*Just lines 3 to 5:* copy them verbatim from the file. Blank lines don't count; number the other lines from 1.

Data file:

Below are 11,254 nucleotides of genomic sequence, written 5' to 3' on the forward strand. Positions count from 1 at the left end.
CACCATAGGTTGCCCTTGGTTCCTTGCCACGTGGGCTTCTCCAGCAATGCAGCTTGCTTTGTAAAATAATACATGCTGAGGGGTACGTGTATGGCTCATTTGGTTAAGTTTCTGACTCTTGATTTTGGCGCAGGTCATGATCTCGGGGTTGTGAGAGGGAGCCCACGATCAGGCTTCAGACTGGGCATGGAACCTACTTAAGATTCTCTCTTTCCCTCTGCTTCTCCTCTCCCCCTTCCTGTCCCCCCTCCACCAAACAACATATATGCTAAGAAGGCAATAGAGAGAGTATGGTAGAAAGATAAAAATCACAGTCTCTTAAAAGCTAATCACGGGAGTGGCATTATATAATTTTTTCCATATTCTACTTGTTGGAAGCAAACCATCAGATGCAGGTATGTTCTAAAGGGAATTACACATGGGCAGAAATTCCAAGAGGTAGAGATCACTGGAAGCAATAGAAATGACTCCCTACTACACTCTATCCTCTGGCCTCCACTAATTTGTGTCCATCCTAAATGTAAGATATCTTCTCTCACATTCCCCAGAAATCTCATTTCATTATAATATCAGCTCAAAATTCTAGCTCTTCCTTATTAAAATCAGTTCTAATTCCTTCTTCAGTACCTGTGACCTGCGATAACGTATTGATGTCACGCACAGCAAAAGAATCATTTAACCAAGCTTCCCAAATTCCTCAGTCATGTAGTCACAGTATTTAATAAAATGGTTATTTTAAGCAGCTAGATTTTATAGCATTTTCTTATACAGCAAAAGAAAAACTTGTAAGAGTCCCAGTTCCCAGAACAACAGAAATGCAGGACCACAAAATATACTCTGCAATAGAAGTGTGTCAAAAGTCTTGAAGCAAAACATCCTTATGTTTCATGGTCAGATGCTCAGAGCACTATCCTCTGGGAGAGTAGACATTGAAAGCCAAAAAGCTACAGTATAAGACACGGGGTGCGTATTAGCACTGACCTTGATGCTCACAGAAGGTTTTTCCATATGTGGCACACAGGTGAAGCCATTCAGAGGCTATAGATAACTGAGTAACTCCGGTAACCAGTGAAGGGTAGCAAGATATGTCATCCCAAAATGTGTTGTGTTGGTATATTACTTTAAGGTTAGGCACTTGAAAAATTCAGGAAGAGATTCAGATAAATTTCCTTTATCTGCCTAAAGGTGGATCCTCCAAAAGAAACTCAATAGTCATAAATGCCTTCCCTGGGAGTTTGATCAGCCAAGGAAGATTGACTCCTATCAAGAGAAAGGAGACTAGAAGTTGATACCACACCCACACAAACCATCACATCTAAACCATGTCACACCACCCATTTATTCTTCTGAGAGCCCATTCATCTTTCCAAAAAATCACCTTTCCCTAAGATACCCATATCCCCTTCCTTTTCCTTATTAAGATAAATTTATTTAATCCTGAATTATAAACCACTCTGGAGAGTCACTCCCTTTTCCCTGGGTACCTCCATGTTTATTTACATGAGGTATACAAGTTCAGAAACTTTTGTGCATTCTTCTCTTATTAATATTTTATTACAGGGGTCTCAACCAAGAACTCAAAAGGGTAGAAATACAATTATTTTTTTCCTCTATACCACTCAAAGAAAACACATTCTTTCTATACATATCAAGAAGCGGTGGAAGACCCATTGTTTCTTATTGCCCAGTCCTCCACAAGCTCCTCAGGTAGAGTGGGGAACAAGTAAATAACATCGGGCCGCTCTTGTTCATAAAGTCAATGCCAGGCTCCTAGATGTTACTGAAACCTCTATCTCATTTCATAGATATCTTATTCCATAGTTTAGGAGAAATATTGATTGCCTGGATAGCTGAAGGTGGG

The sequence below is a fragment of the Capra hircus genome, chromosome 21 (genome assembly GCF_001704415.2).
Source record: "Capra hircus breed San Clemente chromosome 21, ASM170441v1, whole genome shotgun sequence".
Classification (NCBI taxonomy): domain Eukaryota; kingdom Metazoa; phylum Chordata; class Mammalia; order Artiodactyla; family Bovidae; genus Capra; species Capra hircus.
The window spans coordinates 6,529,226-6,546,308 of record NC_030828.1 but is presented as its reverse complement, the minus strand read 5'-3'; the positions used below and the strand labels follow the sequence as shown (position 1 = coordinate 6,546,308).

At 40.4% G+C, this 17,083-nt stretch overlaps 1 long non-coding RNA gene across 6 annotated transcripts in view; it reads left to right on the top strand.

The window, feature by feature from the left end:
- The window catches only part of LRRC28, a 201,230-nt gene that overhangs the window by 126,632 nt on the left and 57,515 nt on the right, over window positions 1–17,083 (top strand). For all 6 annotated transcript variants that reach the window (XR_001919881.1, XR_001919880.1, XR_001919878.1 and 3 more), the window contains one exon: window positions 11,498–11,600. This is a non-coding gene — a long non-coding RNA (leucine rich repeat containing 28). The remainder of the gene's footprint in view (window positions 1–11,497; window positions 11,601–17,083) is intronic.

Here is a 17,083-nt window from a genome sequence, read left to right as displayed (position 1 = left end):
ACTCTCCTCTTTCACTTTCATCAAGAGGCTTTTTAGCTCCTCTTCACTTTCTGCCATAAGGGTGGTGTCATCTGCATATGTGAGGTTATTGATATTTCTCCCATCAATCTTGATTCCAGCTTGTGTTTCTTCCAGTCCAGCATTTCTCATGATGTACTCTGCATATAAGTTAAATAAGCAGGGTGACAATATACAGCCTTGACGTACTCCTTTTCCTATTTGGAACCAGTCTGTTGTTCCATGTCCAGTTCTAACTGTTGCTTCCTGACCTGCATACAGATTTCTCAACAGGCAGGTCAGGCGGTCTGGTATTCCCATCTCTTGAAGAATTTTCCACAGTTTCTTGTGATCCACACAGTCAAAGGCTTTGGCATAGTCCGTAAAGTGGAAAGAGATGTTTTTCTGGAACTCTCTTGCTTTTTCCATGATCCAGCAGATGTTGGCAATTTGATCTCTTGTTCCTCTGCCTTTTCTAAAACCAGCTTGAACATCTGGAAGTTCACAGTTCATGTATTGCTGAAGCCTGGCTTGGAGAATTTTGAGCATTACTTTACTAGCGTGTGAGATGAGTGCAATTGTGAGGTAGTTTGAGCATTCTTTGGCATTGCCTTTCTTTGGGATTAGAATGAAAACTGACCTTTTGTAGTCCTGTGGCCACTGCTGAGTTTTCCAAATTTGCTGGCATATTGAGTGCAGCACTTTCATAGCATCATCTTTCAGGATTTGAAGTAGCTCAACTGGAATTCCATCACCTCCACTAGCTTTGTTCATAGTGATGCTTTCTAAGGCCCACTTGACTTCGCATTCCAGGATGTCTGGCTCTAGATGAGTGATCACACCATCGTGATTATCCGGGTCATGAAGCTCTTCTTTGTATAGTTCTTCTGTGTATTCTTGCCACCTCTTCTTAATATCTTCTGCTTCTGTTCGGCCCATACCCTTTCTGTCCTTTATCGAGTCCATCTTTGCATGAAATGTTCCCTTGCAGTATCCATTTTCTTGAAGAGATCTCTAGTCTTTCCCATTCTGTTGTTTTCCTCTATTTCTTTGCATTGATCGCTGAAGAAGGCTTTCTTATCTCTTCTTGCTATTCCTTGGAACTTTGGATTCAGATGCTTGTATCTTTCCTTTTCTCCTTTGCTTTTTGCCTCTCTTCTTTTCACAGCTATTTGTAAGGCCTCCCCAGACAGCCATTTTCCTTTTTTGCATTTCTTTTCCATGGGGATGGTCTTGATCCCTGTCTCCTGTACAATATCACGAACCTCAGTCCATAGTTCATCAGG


The sequence below is a fragment of the Capra hircus genome, chromosome 21 (genome assembly GCF_001704415.2).
Source record: "Capra hircus breed San Clemente chromosome 21, ASM170441v1, whole genome shotgun sequence".
Classification (NCBI taxonomy): domain Eukaryota; kingdom Metazoa; phylum Chordata; class Mammalia; order Artiodactyla; family Bovidae; genus Capra; species Capra hircus.